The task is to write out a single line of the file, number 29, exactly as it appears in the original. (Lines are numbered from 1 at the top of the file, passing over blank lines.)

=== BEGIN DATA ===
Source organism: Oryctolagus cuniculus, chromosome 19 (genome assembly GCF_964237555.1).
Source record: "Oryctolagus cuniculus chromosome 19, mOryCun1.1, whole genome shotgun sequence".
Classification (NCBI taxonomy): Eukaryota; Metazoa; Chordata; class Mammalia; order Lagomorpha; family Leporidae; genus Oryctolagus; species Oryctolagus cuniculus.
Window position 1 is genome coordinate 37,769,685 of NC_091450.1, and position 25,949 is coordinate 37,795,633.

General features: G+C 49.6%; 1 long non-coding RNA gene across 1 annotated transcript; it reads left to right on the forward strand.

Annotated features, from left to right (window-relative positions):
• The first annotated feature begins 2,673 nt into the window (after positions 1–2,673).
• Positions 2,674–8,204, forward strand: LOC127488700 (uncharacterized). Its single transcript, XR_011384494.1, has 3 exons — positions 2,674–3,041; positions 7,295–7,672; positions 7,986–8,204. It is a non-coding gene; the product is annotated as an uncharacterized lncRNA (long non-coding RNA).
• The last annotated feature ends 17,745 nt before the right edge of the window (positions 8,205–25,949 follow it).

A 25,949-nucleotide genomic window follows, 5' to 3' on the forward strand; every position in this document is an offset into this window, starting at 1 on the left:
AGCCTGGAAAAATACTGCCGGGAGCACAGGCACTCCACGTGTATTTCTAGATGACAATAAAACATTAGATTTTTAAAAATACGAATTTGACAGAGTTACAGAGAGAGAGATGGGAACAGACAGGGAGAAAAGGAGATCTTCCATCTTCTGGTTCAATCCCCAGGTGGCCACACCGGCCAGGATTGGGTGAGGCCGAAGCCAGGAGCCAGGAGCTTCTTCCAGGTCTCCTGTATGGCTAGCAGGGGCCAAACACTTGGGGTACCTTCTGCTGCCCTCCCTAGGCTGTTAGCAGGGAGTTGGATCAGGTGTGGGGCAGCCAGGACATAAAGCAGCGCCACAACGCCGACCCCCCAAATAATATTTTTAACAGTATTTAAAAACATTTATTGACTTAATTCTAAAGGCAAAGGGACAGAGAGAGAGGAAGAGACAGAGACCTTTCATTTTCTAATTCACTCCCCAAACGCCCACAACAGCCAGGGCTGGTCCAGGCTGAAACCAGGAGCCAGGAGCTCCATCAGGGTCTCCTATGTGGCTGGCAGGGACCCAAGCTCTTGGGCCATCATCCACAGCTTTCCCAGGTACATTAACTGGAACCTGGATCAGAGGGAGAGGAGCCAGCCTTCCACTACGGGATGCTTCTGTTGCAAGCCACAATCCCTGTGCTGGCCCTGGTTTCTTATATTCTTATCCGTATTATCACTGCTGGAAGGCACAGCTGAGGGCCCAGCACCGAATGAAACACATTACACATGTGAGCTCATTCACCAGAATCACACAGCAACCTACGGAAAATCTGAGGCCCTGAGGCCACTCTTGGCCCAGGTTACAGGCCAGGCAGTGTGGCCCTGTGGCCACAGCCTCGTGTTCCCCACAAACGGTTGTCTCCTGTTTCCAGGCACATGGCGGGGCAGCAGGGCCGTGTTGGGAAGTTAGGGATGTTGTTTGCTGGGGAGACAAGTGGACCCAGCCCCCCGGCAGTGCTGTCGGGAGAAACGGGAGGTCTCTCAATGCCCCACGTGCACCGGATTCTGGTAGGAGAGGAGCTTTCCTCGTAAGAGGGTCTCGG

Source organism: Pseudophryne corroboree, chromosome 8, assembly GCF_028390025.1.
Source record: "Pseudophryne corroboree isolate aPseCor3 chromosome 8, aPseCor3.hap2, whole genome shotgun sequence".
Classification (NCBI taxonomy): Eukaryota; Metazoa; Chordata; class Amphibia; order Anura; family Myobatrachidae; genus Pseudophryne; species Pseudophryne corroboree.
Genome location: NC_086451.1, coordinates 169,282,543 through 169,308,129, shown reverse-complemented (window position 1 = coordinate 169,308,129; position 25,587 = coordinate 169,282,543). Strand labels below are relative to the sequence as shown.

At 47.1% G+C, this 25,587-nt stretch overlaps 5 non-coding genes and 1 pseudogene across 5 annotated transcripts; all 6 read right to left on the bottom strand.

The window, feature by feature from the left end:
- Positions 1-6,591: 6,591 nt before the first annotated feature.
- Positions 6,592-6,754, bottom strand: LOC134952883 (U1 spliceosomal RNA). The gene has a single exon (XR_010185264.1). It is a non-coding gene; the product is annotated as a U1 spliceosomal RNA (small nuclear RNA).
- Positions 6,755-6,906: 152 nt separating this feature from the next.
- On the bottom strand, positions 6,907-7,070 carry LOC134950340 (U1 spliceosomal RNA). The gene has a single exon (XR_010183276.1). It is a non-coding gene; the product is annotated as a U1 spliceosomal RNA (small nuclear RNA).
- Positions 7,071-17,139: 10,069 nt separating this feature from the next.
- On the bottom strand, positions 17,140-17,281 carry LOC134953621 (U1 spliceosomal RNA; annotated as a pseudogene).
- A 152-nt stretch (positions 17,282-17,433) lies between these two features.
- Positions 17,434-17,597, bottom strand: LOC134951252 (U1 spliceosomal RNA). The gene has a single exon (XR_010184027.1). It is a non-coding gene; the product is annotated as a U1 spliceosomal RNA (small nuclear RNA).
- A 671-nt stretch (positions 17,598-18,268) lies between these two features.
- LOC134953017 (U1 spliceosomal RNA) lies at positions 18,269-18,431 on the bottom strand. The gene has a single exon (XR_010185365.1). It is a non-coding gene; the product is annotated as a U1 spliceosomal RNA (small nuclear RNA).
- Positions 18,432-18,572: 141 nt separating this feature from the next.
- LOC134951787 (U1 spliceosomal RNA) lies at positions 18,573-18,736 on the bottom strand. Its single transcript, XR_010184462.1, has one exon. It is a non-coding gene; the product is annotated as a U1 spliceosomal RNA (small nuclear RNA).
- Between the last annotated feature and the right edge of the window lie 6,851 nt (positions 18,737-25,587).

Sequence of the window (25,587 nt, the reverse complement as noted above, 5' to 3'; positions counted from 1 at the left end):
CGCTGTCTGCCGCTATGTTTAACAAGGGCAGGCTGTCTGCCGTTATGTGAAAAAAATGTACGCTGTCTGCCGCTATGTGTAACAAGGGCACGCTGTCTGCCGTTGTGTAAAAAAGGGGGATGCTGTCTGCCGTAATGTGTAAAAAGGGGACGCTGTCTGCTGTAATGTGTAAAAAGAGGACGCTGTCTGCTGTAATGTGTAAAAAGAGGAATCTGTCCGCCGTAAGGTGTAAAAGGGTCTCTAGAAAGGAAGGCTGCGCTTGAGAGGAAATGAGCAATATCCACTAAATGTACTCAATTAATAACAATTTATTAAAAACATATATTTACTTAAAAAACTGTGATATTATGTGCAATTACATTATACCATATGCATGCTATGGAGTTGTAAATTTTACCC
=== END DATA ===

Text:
- LOC134951787 (U1 spliceosomal RNA) lies at positions 18,573-18,736 on the bottom strand. Its single transcript, XR_010184462.1, has one exon. It is a non-coding gene; the product is annotated as a U1 spliceosomal RNA (small nuclear RNA).